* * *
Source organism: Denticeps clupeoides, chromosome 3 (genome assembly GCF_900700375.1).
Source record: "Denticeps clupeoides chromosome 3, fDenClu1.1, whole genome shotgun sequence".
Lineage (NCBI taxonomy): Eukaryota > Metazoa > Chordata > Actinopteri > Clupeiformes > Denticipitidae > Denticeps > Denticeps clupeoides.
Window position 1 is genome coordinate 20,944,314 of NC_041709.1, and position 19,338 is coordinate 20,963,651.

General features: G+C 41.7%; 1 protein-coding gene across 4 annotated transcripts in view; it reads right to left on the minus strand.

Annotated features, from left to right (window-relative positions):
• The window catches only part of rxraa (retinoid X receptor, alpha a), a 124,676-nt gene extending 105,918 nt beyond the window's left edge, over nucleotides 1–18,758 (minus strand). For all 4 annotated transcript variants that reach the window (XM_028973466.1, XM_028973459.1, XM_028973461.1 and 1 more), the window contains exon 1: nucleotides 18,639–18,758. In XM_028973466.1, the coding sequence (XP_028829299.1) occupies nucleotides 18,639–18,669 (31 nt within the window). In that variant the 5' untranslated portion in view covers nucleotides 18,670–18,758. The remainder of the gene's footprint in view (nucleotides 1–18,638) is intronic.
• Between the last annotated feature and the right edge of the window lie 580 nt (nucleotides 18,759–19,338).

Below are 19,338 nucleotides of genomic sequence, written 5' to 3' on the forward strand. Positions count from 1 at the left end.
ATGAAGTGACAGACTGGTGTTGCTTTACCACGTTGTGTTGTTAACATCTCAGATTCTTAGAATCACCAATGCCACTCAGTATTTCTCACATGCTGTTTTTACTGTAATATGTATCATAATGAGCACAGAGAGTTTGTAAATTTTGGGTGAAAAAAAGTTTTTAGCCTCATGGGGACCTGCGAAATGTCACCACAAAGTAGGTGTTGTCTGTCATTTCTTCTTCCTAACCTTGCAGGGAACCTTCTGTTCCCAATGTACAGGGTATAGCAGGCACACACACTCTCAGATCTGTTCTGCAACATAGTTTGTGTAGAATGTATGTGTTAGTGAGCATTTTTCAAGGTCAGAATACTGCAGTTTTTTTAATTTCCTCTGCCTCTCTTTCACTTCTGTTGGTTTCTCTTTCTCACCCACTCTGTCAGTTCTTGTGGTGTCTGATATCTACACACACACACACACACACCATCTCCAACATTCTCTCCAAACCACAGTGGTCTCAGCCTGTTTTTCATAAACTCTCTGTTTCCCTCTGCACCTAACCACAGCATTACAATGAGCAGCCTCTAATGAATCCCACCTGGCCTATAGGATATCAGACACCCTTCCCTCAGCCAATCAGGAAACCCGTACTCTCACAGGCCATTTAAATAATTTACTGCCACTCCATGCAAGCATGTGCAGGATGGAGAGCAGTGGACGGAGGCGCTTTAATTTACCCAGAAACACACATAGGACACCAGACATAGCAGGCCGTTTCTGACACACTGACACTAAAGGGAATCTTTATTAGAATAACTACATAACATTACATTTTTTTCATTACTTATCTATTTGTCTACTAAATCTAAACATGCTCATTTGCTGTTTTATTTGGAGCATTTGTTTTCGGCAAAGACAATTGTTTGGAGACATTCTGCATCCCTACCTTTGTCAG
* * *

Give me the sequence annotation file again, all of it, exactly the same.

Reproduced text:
Source organism: Denticeps clupeoides, chromosome 3 (genome assembly GCF_900700375.1).
Source record: "Denticeps clupeoides chromosome 3, fDenClu1.1, whole genome shotgun sequence".
Lineage (NCBI taxonomy): Eukaryota > Metazoa > Chordata > Actinopteri > Clupeiformes > Denticipitidae > Denticeps > Denticeps clupeoides.
Window position 1 is genome coordinate 20,944,314 of NC_041709.1, and position 19,338 is coordinate 20,963,651.

General features: G+C 41.7%; 1 protein-coding gene across 4 annotated transcripts in view; it reads right to left on the minus strand.

Annotated features, from left to right (window-relative positions):
• The window catches only part of rxraa (retinoid X receptor, alpha a), a 124,676-nt gene extending 105,918 nt beyond the window's left edge, over nucleotides 1–18,758 (minus strand). For all 4 annotated transcript variants that reach the window (XM_028973466.1, XM_028973459.1, XM_028973461.1 and 1 more), the window contains exon 1: nucleotides 18,639–18,758. In XM_028973466.1, the coding sequence (XP_028829299.1) occupies nucleotides 18,639–18,669 (31 nt within the window). In that variant the 5' untranslated portion in view covers nucleotides 18,670–18,758. The remainder of the gene's footprint in view (nucleotides 1–18,638) is intronic.
• Between the last annotated feature and the right edge of the window lie 580 nt (nucleotides 18,759–19,338).

Below are 19,338 nucleotides of genomic sequence, written 5' to 3' on the forward strand. Positions count from 1 at the left end.
ATGAAGTGACAGACTGGTGTTGCTTTACCACGTTGTGTTGTTAACATCTCAGATTCTTAGAATCACCAATGCCACTCAGTATTTCTCACATGCTGTTTTTACTGTAATATGTATCATAATGAGCACAGAGAGTTTGTAAATTTTGGGTGAAAAAAAGTTTTTAGCCTCATGGGGACCTGCGAAATGTCACCACAAAGTAGGTGTTGTCTGTCATTTCTTCTTCCTAACCTTGCAGGGAACCTTCTGTTCCCAATGTACAGGGTATAGCAGGCACACACACTCTCAGATCTGTTCTGCAACATAGTTTGTGTAGAATGTATGTGTTAGTGAGCATTTTTCAAGGTCAGAATACTGCAGTTTTTTTAATTTCCTCTGCCTCTCTTTCACTTCTGTTGGTTTCTCTTTCTCACCCACTCTGTCAGTTCTTGTGGTGTCTGATATCTACACACACACACACACACACCATCTCCAACATTCTCTCCAAACCACAGTGGTCTCAGCCTGTTTTTCATAAACTCTCTGTTTCCCTCTGCACCTAACCACAGCATTACAATGAGCAGCCTCTAATGAATCCCACCTGGCCTATAGGATATCAGACACCCTTCCCTCAGCCAATCAGGAAACCCGTACTCTCACAGGCCATTTAAATAATTTACTGCCACTCCATGCAAGCATGTGCAGGATGGAGAGCAGTGGACGGAGGCGCTTTAATTTACCCAGAAACACACATAGGACACCAGACATAGCAGGCCGTTTCTGACACACTGACACTAAAGGGAATCTTTATTAGAATAACTACATAACATTACATTTTTTTCATTACTTATCTATTTGTCTACTAAATCTAAACATGCTCATTTGCTGTTTTATTTGGAGCATTTGTTTTCGGCAAAGACAATTGTTTGGAGACATTCTGCATCCCTACCTTTGTCAG